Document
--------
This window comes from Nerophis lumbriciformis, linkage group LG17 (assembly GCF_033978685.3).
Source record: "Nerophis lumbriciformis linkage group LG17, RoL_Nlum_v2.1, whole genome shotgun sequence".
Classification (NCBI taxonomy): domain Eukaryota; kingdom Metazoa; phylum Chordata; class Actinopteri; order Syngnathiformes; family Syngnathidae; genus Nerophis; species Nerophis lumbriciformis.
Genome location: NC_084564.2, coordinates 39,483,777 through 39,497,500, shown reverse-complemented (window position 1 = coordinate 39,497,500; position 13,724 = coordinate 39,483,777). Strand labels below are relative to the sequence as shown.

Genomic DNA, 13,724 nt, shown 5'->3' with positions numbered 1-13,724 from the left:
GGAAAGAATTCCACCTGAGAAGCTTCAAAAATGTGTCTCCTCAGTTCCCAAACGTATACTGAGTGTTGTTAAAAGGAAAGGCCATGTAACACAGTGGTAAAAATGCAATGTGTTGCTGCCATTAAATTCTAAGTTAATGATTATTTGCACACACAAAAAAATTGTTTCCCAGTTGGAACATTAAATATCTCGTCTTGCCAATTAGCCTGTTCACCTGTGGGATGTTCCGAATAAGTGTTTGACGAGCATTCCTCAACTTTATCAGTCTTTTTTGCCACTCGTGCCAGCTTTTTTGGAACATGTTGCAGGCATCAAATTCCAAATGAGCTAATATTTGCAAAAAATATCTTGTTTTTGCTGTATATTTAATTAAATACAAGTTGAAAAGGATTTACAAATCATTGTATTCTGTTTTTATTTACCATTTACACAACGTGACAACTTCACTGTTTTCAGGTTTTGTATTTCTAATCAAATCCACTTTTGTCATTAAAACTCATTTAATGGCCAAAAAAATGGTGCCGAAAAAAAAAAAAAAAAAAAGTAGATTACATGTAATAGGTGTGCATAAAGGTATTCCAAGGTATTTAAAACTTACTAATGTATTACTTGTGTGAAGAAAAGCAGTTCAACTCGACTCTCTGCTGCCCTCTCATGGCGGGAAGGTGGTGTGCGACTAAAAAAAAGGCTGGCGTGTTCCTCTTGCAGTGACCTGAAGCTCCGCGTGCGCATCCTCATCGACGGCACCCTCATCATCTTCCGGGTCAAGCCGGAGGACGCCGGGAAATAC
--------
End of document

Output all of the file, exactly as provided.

This window comes from Nerophis lumbriciformis, linkage group LG17 (assembly GCF_033978685.3).
Source record: "Nerophis lumbriciformis linkage group LG17, RoL_Nlum_v2.1, whole genome shotgun sequence".
Classification (NCBI taxonomy): domain Eukaryota; kingdom Metazoa; phylum Chordata; class Actinopteri; order Syngnathiformes; family Syngnathidae; genus Nerophis; species Nerophis lumbriciformis.
Genome location: NC_084564.2, coordinates 39,483,777 through 39,497,500, shown reverse-complemented (window position 1 = coordinate 39,497,500; position 13,724 = coordinate 39,483,777). Strand labels below are relative to the sequence as shown.

Genomic DNA, 13,724 nt, shown 5'->3' with positions numbered 1-13,724 from the left:
GGAAAGAATTCCACCTGAGAAGCTTCAAAAATGTGTCTCCTCAGTTCCCAAACGTATACTGAGTGTTGTTAAAAGGAAAGGCCATGTAACACAGTGGTAAAAATGCAATGTGTTGCTGCCATTAAATTCTAAGTTAATGATTATTTGCACACACAAAAAAATTGTTTCCCAGTTGGAACATTAAATATCTCGTCTTGCCAATTAGCCTGTTCACCTGTGGGATGTTCCGAATAAGTGTTTGACGAGCATTCCTCAACTTTATCAGTCTTTTTTGCCACTCGTGCCAGCTTTTTTGGAACATGTTGCAGGCATCAAATTCCAAATGAGCTAATATTTGCAAAAAATATCTTGTTTTTGCTGTATATTTAATTAAATACAAGTTGAAAAGGATTTACAAATCATTGTATTCTGTTTTTATTTACCATTTACACAACGTGACAACTTCACTGTTTTCAGGTTTTGTATTTCTAATCAAATCCACTTTTGTCATTAAAACTCATTTAATGGCCAAAAAAATGGTGCCGAAAAAAAAAAAAAAAAAAAGTAGATTACATGTAATAGGTGTGCATAAAGGTATTCCAAGGTATTTAAAACTTACTAATGTATTACTTGTGTGAAGAAAAGCAGTTCAACTCGACTCTCTGCTGCCCTCTCATGGCGGGAAGGTGGTGTGCGACTAAAAAAAAGGCTGGCGTGTTCCTCTTGCAGTGACCTGAAGCTCCGCGTGCGCATCCTCATCGACGGCACCCTCATCATCTTCCGGGTCAAGCCGGAGGACGCCGGGAAATAC